PITTSBURGH (KDKA)– On Monday morning, Gov. Tom Corbett signed the most expansive and expensive transportation funding bill in recent years promising major new investments.
“Because we put faith in each other, we can now put shovels in the ground and rebuild our transportation system,” Corbett said.READ MORE: Pittsburgh Weather: Sunny Start To The Week
By the fifth year, the plan will annually fund $1.3 billion dollars for state roads and bridges, $480 million dollars annually for public transit, $237 million for local roads and bridges and $86 million for Turnpike projects.
To pay for all this, gasoline taxes will go up, starting in 2014.
“I think that’s absolutely ridiculous. Honestly, gasoline prices are already expensive enough. It really does not need to be more expensive. I can barely afford it now,” Katie Kelley of the North Side told KDKA Money Editor Jon Delano
Under this new law, gasoline prices will go up about 28 cents over the next four or five years, but that’s not going to happen all at once.
PennDOT says, come January, expect the gasoline tax to go up by about 9.5 cents per gallon.
“That’s a little too much to ask on the backs of the people. It’s time to stop somewhere,” said Eugene Hanner of Oakland.
The gas tax is not the only thing going up. The summary citation for running a red light or ignoring a stop sign will jump from $25 plus court costs to $150 plus costs in January.
And while it won’t happen until the summer of 2015, the cost of registering your car every year will increase four dollars and a driver’s license renewal will go up two bucks.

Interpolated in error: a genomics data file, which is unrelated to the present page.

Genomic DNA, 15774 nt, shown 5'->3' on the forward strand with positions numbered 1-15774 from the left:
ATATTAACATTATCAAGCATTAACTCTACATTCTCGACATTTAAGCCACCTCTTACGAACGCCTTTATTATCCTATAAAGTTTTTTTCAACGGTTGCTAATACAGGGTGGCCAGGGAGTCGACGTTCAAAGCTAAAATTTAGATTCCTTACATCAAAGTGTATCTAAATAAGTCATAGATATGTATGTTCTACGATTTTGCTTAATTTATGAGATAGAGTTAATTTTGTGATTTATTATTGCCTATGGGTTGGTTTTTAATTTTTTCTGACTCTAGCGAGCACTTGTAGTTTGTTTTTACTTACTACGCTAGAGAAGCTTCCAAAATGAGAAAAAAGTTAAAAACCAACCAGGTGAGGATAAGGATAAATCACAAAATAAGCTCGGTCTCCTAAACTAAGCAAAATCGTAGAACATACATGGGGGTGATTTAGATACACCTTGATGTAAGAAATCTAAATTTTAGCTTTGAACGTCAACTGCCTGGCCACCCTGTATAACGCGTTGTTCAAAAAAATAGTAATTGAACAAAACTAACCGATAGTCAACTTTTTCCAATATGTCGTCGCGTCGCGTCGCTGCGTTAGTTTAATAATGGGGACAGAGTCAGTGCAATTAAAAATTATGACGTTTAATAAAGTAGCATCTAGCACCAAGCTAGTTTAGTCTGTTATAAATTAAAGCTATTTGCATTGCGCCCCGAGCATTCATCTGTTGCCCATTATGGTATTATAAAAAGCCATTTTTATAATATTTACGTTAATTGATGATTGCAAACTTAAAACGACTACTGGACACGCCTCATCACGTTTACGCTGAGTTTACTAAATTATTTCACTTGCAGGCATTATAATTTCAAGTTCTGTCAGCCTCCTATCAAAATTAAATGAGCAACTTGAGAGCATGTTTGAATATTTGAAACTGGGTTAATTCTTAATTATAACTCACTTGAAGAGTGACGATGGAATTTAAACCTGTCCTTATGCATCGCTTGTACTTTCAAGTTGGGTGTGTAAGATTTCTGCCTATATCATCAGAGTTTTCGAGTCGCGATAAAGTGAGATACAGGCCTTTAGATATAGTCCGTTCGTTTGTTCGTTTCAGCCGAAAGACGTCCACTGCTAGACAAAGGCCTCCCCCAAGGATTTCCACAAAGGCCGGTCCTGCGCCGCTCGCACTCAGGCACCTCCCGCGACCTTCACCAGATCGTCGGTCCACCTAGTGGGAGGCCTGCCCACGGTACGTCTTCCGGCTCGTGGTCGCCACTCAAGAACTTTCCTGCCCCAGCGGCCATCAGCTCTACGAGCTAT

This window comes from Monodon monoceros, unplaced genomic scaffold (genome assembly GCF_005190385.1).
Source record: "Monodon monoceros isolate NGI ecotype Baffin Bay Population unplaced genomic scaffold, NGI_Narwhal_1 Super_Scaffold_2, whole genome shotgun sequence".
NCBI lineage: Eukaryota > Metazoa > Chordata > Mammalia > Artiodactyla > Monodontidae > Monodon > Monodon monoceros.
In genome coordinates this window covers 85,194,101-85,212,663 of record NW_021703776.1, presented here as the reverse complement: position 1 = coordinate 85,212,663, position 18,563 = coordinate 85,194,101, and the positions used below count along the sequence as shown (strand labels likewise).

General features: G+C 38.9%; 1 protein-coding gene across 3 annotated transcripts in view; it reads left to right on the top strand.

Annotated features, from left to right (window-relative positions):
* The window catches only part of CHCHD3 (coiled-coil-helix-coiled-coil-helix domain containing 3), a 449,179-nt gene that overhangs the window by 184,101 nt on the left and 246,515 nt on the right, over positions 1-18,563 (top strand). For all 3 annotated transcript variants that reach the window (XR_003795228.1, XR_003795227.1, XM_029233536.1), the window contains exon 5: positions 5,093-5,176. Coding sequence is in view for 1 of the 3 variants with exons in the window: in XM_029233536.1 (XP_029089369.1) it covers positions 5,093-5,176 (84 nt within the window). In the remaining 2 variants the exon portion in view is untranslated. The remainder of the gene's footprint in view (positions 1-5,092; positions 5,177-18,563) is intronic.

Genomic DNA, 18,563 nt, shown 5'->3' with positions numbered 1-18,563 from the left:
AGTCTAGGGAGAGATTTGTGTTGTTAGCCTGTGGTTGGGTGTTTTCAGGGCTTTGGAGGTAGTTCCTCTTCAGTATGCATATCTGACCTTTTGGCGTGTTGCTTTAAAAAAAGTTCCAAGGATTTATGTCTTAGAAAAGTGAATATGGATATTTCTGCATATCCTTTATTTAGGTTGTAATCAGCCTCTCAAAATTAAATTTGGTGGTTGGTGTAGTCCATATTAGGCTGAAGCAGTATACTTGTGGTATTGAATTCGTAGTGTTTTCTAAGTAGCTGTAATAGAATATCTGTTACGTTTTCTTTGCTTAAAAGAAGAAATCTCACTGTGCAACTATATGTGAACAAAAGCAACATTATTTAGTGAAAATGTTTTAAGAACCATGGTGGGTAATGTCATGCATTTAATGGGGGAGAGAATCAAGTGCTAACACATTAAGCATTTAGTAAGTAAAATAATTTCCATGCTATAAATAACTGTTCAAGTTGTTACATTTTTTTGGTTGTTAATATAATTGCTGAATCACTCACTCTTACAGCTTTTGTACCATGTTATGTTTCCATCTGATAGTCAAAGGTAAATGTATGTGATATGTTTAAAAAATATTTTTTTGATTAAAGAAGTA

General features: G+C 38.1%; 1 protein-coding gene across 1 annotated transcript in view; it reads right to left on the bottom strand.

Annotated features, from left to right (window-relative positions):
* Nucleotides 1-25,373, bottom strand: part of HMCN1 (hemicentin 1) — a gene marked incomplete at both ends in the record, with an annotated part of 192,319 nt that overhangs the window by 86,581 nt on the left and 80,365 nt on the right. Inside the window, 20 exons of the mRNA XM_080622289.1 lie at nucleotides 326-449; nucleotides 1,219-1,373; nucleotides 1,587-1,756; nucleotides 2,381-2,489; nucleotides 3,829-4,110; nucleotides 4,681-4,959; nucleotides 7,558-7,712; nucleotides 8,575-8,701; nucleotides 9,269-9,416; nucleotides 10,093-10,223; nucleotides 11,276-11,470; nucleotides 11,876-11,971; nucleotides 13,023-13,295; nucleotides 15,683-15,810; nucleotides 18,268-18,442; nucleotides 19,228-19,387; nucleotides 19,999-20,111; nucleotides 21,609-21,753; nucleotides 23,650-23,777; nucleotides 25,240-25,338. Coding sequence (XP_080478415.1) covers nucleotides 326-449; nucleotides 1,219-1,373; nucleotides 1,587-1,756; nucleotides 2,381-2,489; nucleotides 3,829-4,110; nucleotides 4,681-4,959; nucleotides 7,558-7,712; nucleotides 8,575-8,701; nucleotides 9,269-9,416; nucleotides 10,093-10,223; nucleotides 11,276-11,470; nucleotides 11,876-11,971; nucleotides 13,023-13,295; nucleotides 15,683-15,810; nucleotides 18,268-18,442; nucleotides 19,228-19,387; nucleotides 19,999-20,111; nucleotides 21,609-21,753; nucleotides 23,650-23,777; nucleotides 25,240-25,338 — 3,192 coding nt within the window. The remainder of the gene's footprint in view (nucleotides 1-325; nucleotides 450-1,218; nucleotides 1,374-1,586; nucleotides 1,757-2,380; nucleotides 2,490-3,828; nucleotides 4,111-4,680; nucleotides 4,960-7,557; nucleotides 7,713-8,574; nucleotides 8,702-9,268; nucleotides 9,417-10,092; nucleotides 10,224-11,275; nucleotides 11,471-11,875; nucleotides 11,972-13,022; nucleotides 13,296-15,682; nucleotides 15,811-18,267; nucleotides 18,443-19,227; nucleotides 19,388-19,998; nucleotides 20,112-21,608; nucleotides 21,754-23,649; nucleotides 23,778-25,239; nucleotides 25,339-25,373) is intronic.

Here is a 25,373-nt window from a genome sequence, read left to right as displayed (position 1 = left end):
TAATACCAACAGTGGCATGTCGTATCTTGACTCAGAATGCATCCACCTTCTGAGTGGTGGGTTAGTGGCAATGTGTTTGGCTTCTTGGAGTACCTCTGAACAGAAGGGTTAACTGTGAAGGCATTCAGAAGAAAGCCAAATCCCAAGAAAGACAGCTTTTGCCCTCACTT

All to pay for repairs Corbett says are long overdue.READ MORE: Shortage Of Truck Drivers A Leading Cause Behind Supply Chain Issues
Buried in the new law is also a provision to raise the state’s top speed limit from 65 to 70 mph, in line with neighboring states.
It’s a popular idea.
“I think that’s a good thing. On the highways, they should raise it up a little bit cause people do drive a little slow,” added John Moore of South Side.
“People are already going past the speed limit, so you might as well raise it anyways,” Kelly added.
But don’t expect the higher speed limit to happen anytime soon.
Before the speed limit is increased to 70 miles per hour, PennDOT will conduct a traffic and engineering study along stretches of the interstate to determine the safety of increasing the speed limit. PennDOT says under no circumstances will that increase occur any time before the summer of 2014.
And while the Turnpike will make its own decision on speed limits, a spokesman says it’s not likely to increase on the Turnpike soon either, although the new six-lane sections are likely to get the higher speed limits first.
One Ohio resident, Thomas Hoover, thinks Pennsylvania has been behind the times.
“Out-of-state drivers driving through Pennsylvania though, I do notice the 55 speed limits and it’s kind of tough to follow that. It just seems more logical to change it to 70,” Hoover said.MORE NEWS: Eradicate Hate Global Summit To Kick Off In Pittsburgh On Monday